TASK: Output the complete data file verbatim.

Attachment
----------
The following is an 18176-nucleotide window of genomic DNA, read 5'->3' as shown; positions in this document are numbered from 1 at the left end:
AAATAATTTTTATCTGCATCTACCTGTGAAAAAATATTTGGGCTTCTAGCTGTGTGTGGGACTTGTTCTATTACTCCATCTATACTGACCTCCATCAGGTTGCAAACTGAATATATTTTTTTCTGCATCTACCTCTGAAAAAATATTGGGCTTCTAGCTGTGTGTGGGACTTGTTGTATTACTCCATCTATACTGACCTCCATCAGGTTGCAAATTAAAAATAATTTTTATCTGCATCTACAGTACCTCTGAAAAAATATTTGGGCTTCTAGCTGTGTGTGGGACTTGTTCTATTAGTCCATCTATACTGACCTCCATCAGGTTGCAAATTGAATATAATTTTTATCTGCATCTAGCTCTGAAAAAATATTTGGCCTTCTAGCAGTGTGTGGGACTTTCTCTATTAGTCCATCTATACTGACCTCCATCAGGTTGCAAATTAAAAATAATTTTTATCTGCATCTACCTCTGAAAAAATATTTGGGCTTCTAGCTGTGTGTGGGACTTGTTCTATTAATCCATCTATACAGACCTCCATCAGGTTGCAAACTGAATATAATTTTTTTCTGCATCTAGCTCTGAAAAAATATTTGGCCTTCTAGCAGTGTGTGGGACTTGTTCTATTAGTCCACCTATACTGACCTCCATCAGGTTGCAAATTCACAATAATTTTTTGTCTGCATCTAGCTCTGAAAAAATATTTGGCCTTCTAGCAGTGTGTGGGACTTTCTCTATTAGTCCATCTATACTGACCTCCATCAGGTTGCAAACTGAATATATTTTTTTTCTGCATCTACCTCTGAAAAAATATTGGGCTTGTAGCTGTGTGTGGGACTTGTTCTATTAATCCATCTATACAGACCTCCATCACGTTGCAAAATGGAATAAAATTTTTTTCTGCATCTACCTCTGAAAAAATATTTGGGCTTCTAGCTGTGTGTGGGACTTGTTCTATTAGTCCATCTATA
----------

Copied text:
The following is an 18176-nucleotide window of genomic DNA, read 5'->3' as shown; positions in this document are numbered from 1 at the left end:
AAATAATTTTTATCTGCATCTACCTGTGAAAAAATATTTGGGCTTCTAGCTGTGTGTGGGACTTGTTCTATTACTCCATCTATACTGACCTCCATCAGGTTGCAAACTGAATATATTTTTTTCTGCATCTACCTCTGAAAAAATATTGGGCTTCTAGCTGTGTGTGGGACTTGTTGTATTACTCCATCTATACTGACCTCCATCAGGTTGCAAATTAAAAATAATTTTTATCTGCATCTACAGTACCTCTGAAAAAATATTTGGGCTTCTAGCTGTGTGTGGGACTTGTTCTATTAGTCCATCTATACTGACCTCCATCAGGTTGCAAATTGAATATAATTTTTATCTGCATCTAGCTCTGAAAAAATATTTGGCCTTCTAGCAGTGTGTGGGACTTTCTCTATTAGTCCATCTATACTGACCTCCATCAGGTTGCAAATTAAAAATAATTTTTATCTGCATCTACCTCTGAAAAAATATTTGGGCTTCTAGCTGTGTGTGGGACTTGTTCTATTAATCCATCTATACAGACCTCCATCAGGTTGCAAACTGAATATAATTTTTTTCTGCATCTAGCTCTGAAAAAATATTTGGCCTTCTAGCAGTGTGTGGGACTTGTTCTATTAGTCCACCTATACTGACCTCCATCAGGTTGCAAATTCACAATAATTTTTTGTCTGCATCTAGCTCTGAAAAAATATTTGGCCTTCTAGCAGTGTGTGGGACTTTCTCTATTAGTCCATCTATACTGACCTCCATCAGGTTGCAAACTGAATATATTTTTTTTCTGCATCTACCTCTGAAAAAATATTGGGCTTGTAGCTGTGTGTGGGACTTGTTCTATTAATCCATCTATACAGACCTCCATCACGTTGCAAAATGGAATAAAATTTTTTTCTGCATCTACCTCTGAAAAAATATTTGGGCTTCTAGCTGTGTGTGGGACTTGTTCTATTAGTCCATCTATA